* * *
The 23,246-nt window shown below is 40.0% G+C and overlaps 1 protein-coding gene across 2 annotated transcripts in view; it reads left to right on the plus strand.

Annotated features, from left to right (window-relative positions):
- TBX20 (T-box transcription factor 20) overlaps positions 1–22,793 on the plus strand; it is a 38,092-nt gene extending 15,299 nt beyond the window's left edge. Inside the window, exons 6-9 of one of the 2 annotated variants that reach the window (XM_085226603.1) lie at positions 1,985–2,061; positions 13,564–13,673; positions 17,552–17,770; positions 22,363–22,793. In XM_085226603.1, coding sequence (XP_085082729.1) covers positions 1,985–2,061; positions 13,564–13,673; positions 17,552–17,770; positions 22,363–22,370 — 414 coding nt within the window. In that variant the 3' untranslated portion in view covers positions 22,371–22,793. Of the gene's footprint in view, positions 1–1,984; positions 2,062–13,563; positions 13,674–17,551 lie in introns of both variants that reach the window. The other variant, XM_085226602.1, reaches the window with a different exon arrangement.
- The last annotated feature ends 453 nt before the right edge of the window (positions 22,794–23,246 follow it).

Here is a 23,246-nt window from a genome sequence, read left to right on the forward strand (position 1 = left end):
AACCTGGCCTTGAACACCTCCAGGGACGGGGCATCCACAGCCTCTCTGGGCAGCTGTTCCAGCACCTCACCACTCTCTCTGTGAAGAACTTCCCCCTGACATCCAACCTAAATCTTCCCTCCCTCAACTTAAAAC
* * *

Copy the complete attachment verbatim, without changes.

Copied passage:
The 23,246-nt window shown below is 40.0% G+C and overlaps 1 protein-coding gene across 2 annotated transcripts in view; it reads left to right on the plus strand.

Annotated features, from left to right (window-relative positions):
- TBX20 (T-box transcription factor 20) overlaps positions 1–22,793 on the plus strand; it is a 38,092-nt gene extending 15,299 nt beyond the window's left edge. Inside the window, exons 6-9 of one of the 2 annotated variants that reach the window (XM_085226603.1) lie at positions 1,985–2,061; positions 13,564–13,673; positions 17,552–17,770; positions 22,363–22,793. In XM_085226603.1, coding sequence (XP_085082729.1) covers positions 1,985–2,061; positions 13,564–13,673; positions 17,552–17,770; positions 22,363–22,370 — 414 coding nt within the window. In that variant the 3' untranslated portion in view covers positions 22,371–22,793. Of the gene's footprint in view, positions 1–1,984; positions 2,062–13,563; positions 13,674–17,551 lie in introns of both variants that reach the window. The other variant, XM_085226602.1, reaches the window with a different exon arrangement.
- The last annotated feature ends 453 nt before the right edge of the window (positions 22,794–23,246 follow it).

Here is a 23,246-nt window from a genome sequence, read left to right on the forward strand (position 1 = left end):
AACCTGGCCTTGAACACCTCCAGGGACGGGGCATCCACAGCCTCTCTGGGCAGCTGTTCCAGCACCTCACCACTCTCTCTGTGAAGAACTTCCCCCTGACATCCAACCTAAATCTTCCCTCCCTCAACTTAAAAC